By Robert Twigger
Best-selling author of Angry White Pyjamas travels across the Rocky Mountains by canoeFifteen years before Lewis and Clark, Scotsman Alexander Mackenzie, looking to open up a trade route, set out from Lake Athabasca in central Northern Canada in search of the Pacific Ocean. Mackenzie travelled by bark canoe and had a cache of rum and a crew of Canadian voyageurs, hard-living backwoodsmen, for company. Two centuries later, Robert Twigger decides to follow in Mackenzie's wake. He too travels the traditional way, having painstakingly built a canoe from birchbark sewn together with pine roots, and assembled a crew made up of fellow travelers, ex-tree-planters and a former sailor from the US Navy. Several had tried before them but they were the first people to successfully complete Mackenzie's diabolical route over the Rockies in a birchbark canoe since 1793. Their journey takes them to the remotest parts of the wilderness, through Native American reservations, over mountains, through rapids and across lakes, meeting descendants of Mackenzie and unhinged Canadian trappers, running out of food, getting lost and miraculously found again, disfigured for life (the ex-sailor loses his thumb), bears brown and black, docile and grizzly.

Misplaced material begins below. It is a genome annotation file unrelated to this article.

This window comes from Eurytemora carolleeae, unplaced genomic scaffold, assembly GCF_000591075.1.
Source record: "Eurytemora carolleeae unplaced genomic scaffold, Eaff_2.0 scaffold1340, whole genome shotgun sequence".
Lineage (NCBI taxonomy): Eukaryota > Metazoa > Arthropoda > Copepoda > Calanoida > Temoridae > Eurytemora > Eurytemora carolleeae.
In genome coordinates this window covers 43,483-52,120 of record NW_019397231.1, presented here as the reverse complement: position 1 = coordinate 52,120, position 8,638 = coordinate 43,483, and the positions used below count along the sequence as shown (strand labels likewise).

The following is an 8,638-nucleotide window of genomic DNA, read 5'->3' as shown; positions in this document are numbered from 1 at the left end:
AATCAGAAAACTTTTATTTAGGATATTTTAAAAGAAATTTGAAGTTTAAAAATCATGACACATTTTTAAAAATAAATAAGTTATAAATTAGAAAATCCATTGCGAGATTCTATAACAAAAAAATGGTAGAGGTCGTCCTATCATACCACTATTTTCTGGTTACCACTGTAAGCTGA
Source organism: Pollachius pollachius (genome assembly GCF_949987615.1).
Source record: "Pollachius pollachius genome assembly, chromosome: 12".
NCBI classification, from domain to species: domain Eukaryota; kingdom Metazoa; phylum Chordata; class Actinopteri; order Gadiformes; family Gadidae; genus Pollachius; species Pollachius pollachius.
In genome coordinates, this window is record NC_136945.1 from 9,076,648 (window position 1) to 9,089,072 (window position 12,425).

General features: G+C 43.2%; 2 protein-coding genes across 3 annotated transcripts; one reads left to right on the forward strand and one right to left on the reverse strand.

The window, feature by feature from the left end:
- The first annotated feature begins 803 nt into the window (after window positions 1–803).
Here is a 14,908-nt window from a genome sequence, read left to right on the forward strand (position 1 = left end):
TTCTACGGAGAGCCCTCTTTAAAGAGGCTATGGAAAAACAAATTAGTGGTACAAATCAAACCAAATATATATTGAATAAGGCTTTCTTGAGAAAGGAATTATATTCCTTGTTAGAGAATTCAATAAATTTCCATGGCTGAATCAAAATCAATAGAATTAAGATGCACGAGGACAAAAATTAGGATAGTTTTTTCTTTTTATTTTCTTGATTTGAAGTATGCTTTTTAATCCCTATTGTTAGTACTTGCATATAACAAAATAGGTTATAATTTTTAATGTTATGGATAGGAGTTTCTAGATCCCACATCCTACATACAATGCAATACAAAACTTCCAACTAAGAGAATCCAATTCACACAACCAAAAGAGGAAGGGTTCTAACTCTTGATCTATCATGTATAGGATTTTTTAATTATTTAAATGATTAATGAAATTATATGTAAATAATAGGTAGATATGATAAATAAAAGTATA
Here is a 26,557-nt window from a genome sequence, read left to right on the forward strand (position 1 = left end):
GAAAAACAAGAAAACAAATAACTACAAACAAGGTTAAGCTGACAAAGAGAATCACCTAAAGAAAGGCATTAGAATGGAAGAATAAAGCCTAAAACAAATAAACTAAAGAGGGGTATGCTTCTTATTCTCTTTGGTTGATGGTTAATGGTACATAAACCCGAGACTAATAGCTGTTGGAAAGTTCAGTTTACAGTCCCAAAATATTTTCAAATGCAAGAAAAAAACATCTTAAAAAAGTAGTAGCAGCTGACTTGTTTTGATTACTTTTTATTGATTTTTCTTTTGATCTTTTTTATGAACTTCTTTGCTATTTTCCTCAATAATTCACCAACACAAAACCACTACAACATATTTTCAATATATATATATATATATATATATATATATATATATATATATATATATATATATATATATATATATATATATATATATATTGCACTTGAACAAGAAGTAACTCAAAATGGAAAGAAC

By Hugh Bicheno
The lives and loves of the great condottieriFederigo da Montefeltro, Duke of Urbino, was the archetypal 'Renaissance man': a brilliant soldier, scholar and ally of the pope, he spent much of the vast wealth on commissioning artists to decorate the city.Sigismondo Malatesta, lord of the neighbouring city of Rimini, was also a brilliant soldier and generous patron of the arts. He and Federigo were locked in an epic feud which saw them fight as mercenaries for and against just about every Italian ruler of note, so long as the other was on the opposite side.Together they epitomised the spirit of the condottieri - the contract army leaders who drove the explosion of new political, commercial and artistic ideas that has since become known as the Renaissance.